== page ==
I wouldn’t be doing my job if I didn’t ask you about Star Wars: Episode VIII or the upcoming Twin Peaks revival. I know you’ve been cast, but your roles being kept under wraps. Is there anything at all you can say about your work on either project?
This is the beginning of a huge year, because I have tons of work coming out, but this is my first question about that! I’m bound to not say a word in both circumstances, but all I can say is I could never ask for a better time. I’ve had the time of my life, and I’ve pinched myself a lot. I feel so blessed and excited about all the things I’ve gotten to be a part of that will all be out next year, not just because they’re iconic, but because I was raised by actors who loved the idea that you could play incredibly different people. You never think, in one year, you could have six different characters, but it just happens that, at this moment in my life, I had a year as an actor where I got to reveal my multiple personalities. Hopefully it will make for a lot of fun as an actor, some good fun for an audience, and healthier parenting [for me] to have gotten it all out! Everybody working on both of those projects is just incredible, but I’m bound; [even] my children know nothing!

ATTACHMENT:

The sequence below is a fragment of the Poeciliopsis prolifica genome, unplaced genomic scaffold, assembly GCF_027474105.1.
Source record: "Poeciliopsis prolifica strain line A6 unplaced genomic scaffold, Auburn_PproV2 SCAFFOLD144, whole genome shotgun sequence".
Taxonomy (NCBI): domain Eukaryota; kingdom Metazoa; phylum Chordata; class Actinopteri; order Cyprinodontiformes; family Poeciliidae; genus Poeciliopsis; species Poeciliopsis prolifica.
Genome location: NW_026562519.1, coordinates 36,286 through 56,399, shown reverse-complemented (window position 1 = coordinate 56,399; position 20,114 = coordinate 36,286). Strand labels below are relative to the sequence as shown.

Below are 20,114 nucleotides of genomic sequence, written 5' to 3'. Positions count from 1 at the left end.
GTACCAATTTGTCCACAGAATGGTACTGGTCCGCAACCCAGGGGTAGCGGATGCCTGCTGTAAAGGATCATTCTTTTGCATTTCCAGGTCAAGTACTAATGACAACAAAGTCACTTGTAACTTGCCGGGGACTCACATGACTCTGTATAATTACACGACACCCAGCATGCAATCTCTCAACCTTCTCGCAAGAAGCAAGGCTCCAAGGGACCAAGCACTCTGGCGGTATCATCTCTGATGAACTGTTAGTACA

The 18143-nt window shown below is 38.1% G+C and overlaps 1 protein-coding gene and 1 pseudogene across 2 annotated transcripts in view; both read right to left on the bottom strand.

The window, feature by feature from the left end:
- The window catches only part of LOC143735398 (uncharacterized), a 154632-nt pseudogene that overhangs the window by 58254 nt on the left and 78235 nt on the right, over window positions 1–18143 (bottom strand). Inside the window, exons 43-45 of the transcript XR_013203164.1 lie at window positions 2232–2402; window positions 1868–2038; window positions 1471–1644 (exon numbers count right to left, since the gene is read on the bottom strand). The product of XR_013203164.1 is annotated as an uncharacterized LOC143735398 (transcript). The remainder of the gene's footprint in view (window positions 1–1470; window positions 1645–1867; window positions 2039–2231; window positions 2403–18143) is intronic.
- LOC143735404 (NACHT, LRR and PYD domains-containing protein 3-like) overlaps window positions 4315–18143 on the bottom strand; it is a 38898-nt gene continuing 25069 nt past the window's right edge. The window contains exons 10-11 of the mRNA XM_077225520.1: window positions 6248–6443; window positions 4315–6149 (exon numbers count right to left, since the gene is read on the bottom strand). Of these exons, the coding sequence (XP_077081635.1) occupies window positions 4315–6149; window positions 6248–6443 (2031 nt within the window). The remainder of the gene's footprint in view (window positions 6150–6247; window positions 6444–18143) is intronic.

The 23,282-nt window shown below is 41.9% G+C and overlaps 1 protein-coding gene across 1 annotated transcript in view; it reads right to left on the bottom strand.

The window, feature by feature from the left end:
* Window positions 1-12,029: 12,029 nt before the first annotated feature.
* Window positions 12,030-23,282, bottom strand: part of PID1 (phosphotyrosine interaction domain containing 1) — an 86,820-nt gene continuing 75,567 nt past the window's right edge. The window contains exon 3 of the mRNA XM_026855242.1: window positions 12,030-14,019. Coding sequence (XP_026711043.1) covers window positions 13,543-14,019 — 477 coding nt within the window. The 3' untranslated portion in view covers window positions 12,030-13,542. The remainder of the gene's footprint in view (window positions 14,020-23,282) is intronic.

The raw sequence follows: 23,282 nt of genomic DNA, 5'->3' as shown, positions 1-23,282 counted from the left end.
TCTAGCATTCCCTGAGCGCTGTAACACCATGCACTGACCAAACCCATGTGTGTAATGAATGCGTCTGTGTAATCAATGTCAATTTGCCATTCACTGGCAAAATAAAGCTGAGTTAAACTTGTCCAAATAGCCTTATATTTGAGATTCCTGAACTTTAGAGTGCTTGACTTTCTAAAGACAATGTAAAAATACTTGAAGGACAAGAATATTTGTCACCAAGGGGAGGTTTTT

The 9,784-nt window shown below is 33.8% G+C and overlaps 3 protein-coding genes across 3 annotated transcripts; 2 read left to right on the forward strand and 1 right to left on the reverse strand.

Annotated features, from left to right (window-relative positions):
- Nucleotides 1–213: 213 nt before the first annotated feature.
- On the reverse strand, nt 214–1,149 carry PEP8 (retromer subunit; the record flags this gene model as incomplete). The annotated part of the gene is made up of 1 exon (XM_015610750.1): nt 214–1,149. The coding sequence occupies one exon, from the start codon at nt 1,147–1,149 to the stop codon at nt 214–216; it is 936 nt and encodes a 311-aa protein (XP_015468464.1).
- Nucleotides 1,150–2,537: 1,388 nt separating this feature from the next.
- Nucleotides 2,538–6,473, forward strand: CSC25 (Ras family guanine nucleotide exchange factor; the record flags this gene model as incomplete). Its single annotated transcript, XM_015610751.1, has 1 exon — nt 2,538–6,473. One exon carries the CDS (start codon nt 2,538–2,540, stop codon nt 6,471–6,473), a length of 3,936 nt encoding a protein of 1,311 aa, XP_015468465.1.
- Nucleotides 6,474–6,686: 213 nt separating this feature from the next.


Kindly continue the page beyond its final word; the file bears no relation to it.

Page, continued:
I also have to ask, with last week marking the five-year anniversary of Enlightened‘s premiere, as a co-creator of the show, have you had any discussions with Mike White about bringing Amy Jellicoe back for a revival series?
I think we both dreamt of the idea of telling, at least in our mind, one final story for Amy. That door closed a few years ago, but I think he and I will never let go of Amy and her world and all those amazing characters. I couldn’t ask for a better time to get to play her again. I know Mike, in the past, has [told fans] to write [HBO], because I think the more people have found it and shared kind remarks and said they want more kind of puts it out in the universe. When you [referenced] it, it’s like you said, “I met your grandmother and she was so wonderful” [laughs]. There’s something about people who love Enlightened that makes me so happy, because it’s our baby. I always said no, but Lisa Kudrow was like, “You can’t say no anymore, we did it [with The Comeback], so anything is possible!”